QOTD: What's Your Biggest Weakness As A Driver?

Tim Healey
by Tim Healey
qotd what s your biggest weakness as a driver

It’s a safe bet that most car enthusiasts are good drivers — or at least, generally speaking, better than the average member of the general public.

Even though we all occasionally run into trouble.

As a former co-worker once told me: “Podody’s nerfect.”

I’d guess each and every one of us has some sort of Achille’s heel when it comes to driving. You probably are perplexed by/struggle with at least one particular aspect of maneuvering a vehicle. I’d like to know what aspect vexes you.

I’ll start. Last week I was testing a Chevrolet Suburban and found myself getting nervous while making tight-quarters maneuvering in parking garages and approaching the car wash. Indeed, most of the damage I’ve done to press-fleet vehicles has involved taking a truck or large SUV and turning too tightly and scraping a bollard or pillar. I had similar issues during my dealer days.

For whatever reason, I struggle with long-wheelbase vehicles and tight turns. I’m generally competent at placing a vehicle where I want it, but in this situation, I get it wrong sometimes.

I almost put parallel parking here — as a child of the suburbs, I wasn’t very good at it when I first moved to the city. But living in densely packed parts of Chicago for the better part of two decades has helped me improve, and today’s camera and parking-sensor tech helps (though I suppose one could argue it’s a crutch that keeps me from further developing my skill). I’m a much better parallel-parker than I was a teen.

So, what’s your deal? What part of driving causes you issues, even after decades behind the wheel? Even if you’ve got track/autocross/off-road experience? Are you a bad parallel parker? Do you, like at least two people I knew in college, struggle with highway speeds? Are you not smooth with braking or accelerating? Are you klutzy when driving a manual? Bad at backing up? Terrible at trailering?

Let us know down below.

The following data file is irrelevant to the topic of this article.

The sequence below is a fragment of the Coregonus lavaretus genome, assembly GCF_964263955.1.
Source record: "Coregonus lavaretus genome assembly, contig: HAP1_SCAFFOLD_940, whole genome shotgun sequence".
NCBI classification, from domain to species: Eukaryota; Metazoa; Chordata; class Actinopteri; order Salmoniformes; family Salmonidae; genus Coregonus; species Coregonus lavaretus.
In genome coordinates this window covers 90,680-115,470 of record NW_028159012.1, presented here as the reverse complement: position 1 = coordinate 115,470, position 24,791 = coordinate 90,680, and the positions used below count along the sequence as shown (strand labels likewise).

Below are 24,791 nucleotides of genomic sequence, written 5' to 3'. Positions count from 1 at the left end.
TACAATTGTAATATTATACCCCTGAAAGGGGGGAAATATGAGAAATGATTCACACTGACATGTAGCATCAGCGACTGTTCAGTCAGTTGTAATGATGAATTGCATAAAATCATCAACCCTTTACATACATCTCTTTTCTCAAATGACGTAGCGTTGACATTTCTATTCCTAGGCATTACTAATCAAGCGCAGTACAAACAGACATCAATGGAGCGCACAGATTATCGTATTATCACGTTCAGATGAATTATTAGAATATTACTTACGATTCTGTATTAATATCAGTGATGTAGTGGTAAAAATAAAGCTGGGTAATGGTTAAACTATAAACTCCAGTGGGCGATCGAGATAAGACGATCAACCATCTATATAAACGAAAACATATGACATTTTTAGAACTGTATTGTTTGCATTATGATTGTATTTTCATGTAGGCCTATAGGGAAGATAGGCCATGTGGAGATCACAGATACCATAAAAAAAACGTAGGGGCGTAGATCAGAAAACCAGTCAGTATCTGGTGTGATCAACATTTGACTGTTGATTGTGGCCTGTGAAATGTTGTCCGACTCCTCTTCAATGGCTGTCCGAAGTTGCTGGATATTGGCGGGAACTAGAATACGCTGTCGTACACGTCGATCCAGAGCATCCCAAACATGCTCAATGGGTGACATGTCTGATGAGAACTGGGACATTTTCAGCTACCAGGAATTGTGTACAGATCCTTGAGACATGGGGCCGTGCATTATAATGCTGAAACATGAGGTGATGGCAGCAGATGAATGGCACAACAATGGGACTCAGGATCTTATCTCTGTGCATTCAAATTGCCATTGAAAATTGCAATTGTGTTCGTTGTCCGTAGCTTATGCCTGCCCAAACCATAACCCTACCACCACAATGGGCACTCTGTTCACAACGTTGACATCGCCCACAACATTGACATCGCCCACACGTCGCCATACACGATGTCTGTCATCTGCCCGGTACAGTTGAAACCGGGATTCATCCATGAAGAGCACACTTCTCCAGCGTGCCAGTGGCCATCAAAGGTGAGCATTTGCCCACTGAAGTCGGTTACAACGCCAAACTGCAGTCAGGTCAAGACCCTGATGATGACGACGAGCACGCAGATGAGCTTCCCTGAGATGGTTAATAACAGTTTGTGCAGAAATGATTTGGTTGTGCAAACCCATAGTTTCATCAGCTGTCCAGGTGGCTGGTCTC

[Image: Roman Samborskyi/Shutterstock.com]

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4 of 72 comments
  • Jo Borras Jo Borras on Mar 10, 2022

    I cannot resist a big puddle/opportunity to "splash" with the car. I don't do this to people (I'm not a psycho), but if there's no one around? SPLASH!! I can't help it. I have curbed wheels, slammed into potholes, and other such stupidity, and I never learn.

    • See 1 previous
    • RHD RHD on Mar 10, 2022

      I'm with you on that one - I love to create a huge rooster tail when rainwater accumulates. Maybe those who don't drive through the water but wish they would might dare to do it, and enjoy the moment, if they see me do it. It could just be that as the years add up, acting like a silly kid for a few seconds just for the hell of it makes you feel just a bit younger. What I do badly - hitting the curb with the bottom of the lower edge of the front bumper when parking. It doesn't happen often, but every now and then is too often.

  • Moparmann Moparmann on Mar 10, 2022

    I have trained myself to not become overly worked up about the following pet peeves: indecisive drivers, people who touch brakes repeatedly to slow down, people who pull out in front of you at a much slower speed/failing to speed up (augmented by going 50 feet & turning off when there was no one behind you), those who can't merge properly, people who find my cruise controlled speed too slow, pass me - jump in front of me, and then I have to brake for them, people who can't judge distances, and drive a 1/2 car length from the curb on narrow streets....I think that's enough, although I'm CERTAIN that there are more that I could list! :-)

  • Art Vandelay Dodge should bring this back. They could sell it as the classic classic classic model
  • Surferjoe Still have a 2013 RDX, naturally aspirated V6, just can't get behind a 4 banger turbo.Also gloriously absent, ESS, lane departure warnings, etc.
  • ToolGuy Is it a genuine Top Hand? Oh, I forgot, I don't care. 🙂
  • ToolGuy I did truck things with my truck this past week, twenty-odd miles from home (farther than usual). Recall that the interior bed space of my (modified) truck is 98" x 74". On the ride home yesterday the bed carried a 20 foot extension ladder (10 feet long, flagged 14 inches past the rear bumper), two other ladders, a smallish air compressor, a largish shop vac, three large bins, some materials, some scrap, and a slew of tool cases/bags. It was pretty full, is what I'm saying.The range of the Cybertruck would have been just fine. Nothing I carried had any substantial weight to it, in truck terms. The frunk would have been extremely useful (lock the tool cases there, out of the way of the Bed Stuff, away from prying eyes and grasping fingers -- you say I can charge my cordless tools there? bonus). Stainless steel plus no paint is a plus.Apparently the Cybertruck bed will be 78" long (but over 96" with the tailgate folded down) and 60-65" wide. And then Tesla promises "100 cubic feet of exterior, lockable storage — including the under-bed, frunk and sail pillars." Underbed storage requires the bed to be clear of other stuff, but bottom line everything would have fit, especially when we consider the second row of seats (tools and some materials out of the weather).Some days I was hauling mostly air on one leg of the trip. There were several store runs involved, some for 8-foot stock. One day I bummed a ride in a Roush Mustang. Three separate times other drivers tried to run into my truck (stainless steel panels, yes please). The fuel savings would be large enough for me to notice and to care.TL;DR: This truck would work for me, as a truck. Sample size = 1.
  • Ed That has to be a joke.